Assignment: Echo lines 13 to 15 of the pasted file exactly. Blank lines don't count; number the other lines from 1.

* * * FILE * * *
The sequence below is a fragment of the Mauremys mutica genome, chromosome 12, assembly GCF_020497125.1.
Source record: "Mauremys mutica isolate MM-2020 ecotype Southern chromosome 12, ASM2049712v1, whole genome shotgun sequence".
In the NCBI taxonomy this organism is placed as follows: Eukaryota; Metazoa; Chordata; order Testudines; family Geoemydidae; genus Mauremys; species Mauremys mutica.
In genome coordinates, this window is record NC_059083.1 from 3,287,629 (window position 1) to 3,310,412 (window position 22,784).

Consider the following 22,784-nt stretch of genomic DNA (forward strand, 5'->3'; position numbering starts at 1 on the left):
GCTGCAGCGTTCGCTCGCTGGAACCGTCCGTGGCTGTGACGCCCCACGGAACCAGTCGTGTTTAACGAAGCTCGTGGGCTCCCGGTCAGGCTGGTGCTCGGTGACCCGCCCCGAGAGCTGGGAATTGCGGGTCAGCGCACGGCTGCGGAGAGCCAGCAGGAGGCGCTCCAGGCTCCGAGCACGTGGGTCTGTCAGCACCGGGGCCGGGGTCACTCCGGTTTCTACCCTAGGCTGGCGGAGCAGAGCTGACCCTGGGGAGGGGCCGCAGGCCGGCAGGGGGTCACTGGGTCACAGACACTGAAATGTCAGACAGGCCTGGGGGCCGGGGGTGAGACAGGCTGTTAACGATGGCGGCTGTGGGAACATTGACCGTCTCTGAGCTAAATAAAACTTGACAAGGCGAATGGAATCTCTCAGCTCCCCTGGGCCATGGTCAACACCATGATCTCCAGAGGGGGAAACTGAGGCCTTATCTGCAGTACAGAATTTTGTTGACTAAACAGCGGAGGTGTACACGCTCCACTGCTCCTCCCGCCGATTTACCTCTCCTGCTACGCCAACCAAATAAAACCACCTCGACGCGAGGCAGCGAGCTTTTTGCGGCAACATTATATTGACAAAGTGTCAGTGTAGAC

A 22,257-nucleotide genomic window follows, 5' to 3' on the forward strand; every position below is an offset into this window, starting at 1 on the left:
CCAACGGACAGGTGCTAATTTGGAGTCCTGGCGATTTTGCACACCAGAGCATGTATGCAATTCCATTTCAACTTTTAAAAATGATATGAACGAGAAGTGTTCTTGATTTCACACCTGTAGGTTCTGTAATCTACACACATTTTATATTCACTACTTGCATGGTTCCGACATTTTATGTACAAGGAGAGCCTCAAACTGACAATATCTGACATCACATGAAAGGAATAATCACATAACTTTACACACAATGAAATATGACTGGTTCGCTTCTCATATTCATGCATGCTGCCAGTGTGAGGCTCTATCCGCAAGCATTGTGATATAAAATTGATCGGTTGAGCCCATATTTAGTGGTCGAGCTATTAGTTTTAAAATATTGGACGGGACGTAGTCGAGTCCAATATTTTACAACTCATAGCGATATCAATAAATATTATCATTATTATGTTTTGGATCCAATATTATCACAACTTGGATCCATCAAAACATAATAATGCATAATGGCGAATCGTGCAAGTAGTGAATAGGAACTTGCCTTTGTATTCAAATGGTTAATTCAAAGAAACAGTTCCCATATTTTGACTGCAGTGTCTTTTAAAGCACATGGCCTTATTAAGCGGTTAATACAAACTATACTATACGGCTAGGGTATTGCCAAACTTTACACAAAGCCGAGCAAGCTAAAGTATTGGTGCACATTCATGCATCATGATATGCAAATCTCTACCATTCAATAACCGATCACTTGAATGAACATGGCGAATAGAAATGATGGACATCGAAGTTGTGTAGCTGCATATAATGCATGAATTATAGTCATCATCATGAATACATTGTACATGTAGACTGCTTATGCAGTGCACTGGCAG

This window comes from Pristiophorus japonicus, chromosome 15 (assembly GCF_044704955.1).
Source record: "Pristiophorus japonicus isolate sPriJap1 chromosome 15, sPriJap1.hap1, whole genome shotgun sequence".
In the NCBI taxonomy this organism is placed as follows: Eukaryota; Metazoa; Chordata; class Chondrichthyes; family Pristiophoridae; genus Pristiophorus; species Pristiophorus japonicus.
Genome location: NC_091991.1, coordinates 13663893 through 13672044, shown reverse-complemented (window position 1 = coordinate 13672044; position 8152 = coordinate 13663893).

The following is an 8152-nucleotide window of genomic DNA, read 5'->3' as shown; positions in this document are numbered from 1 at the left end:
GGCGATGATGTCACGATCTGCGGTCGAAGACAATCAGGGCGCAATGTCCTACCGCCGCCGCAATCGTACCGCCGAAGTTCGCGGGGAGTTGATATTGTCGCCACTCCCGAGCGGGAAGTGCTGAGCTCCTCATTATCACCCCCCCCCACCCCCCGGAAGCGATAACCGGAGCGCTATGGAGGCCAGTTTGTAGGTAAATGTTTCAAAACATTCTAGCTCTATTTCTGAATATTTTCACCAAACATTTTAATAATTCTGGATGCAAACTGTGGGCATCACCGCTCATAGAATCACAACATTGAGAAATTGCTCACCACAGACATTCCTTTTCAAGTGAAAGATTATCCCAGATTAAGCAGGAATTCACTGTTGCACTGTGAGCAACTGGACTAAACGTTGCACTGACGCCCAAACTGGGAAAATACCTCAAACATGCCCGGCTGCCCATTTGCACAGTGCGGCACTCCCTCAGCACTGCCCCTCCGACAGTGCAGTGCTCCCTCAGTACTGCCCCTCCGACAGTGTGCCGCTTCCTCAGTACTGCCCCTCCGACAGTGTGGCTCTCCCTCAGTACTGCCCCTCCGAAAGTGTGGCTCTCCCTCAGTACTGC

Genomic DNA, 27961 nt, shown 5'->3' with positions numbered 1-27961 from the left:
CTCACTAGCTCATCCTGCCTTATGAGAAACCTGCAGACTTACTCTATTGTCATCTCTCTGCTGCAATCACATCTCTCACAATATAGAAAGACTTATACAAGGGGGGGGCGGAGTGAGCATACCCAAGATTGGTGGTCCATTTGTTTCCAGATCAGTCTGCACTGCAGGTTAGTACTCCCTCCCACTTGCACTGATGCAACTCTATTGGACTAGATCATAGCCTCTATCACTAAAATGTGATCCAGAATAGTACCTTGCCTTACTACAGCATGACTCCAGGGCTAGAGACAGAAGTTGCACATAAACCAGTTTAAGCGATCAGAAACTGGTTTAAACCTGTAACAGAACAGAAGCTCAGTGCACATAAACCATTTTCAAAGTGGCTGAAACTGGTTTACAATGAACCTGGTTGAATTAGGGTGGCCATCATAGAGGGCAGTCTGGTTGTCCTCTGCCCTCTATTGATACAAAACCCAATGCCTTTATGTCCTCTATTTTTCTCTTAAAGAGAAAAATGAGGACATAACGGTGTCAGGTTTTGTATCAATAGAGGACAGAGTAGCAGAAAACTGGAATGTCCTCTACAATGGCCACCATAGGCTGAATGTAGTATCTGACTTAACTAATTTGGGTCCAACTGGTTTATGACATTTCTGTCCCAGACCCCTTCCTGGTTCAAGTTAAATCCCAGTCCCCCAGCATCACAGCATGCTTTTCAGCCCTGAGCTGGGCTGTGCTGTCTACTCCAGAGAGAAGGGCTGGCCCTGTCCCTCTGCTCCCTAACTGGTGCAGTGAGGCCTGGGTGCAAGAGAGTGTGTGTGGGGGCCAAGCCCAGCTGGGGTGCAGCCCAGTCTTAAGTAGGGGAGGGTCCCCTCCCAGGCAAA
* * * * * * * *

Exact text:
The following is an 8152-nucleotide window of genomic DNA, read 5'->3' as shown; positions in this document are numbered from 1 at the left end:
GGCGATGATGTCACGATCTGCGGTCGAAGACAATCAGGGCGCAATGTCCTACCGCCGCCGCAATCGTACCGCCGAAGTTCGCGGGGAGTTGATATTGTCGCCACTCCCGAGCGGGAAGTGCTGAGCTCCTCATTATCACCCCCCCCCACCCCCCGGAAGCGATAACCGGAGCGCTATGGAGGCCAGTTTGTAGGTAAATGTTTCAAAACATTCTAGCTCTATTTCTGAATATTTTCACCAAACATTTTAATAATTCTGGATGCAAACTGTGGGCATCACCGCTCATAGAATCACAACATTGAGAAATTGCTCACCACAGACATTCCTTTTCAAGTGAAAGATTATCCCAGATTAAGCAGGAATTCACTGTTGCACTGTGAGCAACTGGACTAAACGTTGCACTGACGCCCAAACTGGGAAAATACCTCAAACATGCCCGGCTGCCCATTTGCACAGTGCGGCACTCCCTCAGCACTGCCCCTCCGACAGTGCAGTGCTCCCTCAGTACTGCCCCTCCGACAGTGTGCCGCTTCCTCAGTACTGCCCCTCCGACAGTGTGGCTCTCCCTCAGTACTGCCCCTCCGAAAGTGTGGCTCTCCCTCAGTACTGC

Genomic DNA, 27961 nt, shown 5'->3' with positions numbered 1-27961 from the left: